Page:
Technology: Its influence in the secondary school upon achievement in academic subjects and upon students' attitude toward technology
International Journal of Technolgy and Design Education
Many programs in the United States have undertaken to show the benefits to students of integrating academic disciplines. The TEC-Lab project, however, is unique among them because of its innovative approach. First, the TEC-Lab students are in senior high school, grades 9 to 12, while most innovative efforts are concentrated at the elementary and middle school levels. Second, the TEC-Lab approach uses technology as a means of meeting the usual academic requirements, rather than attempting to integrate the other academic areas into technology. The difference between these two approaches is subtle but profound. The first semester of the project was fraught with problems as equipment deliveries were late and installation difficulties delayed implementation even further. There was too little time to provide adequate teacher preparation. The students' lack of familiarity with the technologies in the TEC-Lab complicated implementation. It is actually remarkable that these serious implementation problems apparently had little negative effect on the achievement levels of the students in the project. The lack of significant differences between the TEC-Lab and comparison classes in physical science and geometry in January, 1992 gave an early indication that immersion in the TEC-Lab environment was not disadvantageous to students. The comparisons made in May, 1992 of all TEC-Lab and comparison classes identified only one significant difference in achievement levels, when the TEC-Lab technology class achieved significantly better than the comparison technology class. This difference may well be explained by the overlap between the subject matter of the course and the technologies in use in the TEC-Lab. The changes in student attitudes towards technology during the academic year are particularly provocative. Participation in the TEC-Lab project, whether in one of the TEC-Lab classes or in one of the comparison classes taught by the TEC-Lab teachers, resulted in positive changes in attitude toward technology. The shift was consistent, appearing in each of the factors as well as the overall attitude scale.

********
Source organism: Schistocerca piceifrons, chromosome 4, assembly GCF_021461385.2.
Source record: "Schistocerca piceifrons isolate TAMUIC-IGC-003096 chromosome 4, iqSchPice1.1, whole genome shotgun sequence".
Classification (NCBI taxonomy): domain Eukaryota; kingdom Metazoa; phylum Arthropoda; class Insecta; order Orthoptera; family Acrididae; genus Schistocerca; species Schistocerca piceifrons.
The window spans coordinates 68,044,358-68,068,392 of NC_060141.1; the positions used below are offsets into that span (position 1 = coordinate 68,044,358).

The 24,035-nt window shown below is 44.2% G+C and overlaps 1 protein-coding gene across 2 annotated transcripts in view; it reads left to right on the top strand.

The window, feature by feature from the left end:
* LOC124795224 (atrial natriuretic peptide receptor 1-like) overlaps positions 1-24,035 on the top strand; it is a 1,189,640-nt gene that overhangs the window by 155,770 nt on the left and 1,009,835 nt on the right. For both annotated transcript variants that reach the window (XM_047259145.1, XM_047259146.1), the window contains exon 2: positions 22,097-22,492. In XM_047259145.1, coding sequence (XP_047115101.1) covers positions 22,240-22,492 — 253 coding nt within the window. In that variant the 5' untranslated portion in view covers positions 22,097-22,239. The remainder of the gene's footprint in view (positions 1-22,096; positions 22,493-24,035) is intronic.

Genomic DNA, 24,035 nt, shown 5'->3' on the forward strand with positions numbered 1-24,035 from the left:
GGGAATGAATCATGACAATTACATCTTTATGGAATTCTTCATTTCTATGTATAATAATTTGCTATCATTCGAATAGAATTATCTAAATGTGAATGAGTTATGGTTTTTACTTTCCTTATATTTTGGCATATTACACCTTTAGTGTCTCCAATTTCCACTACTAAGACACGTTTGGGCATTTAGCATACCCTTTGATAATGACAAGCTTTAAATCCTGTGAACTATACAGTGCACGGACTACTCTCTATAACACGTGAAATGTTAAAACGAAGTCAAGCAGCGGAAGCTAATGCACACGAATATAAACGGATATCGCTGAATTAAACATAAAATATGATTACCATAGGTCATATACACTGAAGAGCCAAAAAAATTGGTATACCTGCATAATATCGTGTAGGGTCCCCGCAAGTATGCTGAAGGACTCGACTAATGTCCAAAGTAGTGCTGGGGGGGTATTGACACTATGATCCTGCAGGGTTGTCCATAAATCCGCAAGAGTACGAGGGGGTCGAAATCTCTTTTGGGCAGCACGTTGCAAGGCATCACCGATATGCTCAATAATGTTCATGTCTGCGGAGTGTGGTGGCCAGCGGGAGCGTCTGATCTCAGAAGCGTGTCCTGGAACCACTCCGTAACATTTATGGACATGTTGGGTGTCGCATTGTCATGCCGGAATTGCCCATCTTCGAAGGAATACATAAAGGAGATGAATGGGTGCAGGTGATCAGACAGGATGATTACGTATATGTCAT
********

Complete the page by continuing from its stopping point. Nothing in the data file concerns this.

Householder, D. L., & Bolin, B. (1993). Technology: Its influence in the secondary school upon achievement in academic subjects and upon students' attitude toward technology. International Journal of Technology and Design Education, 3(2), 5-18.
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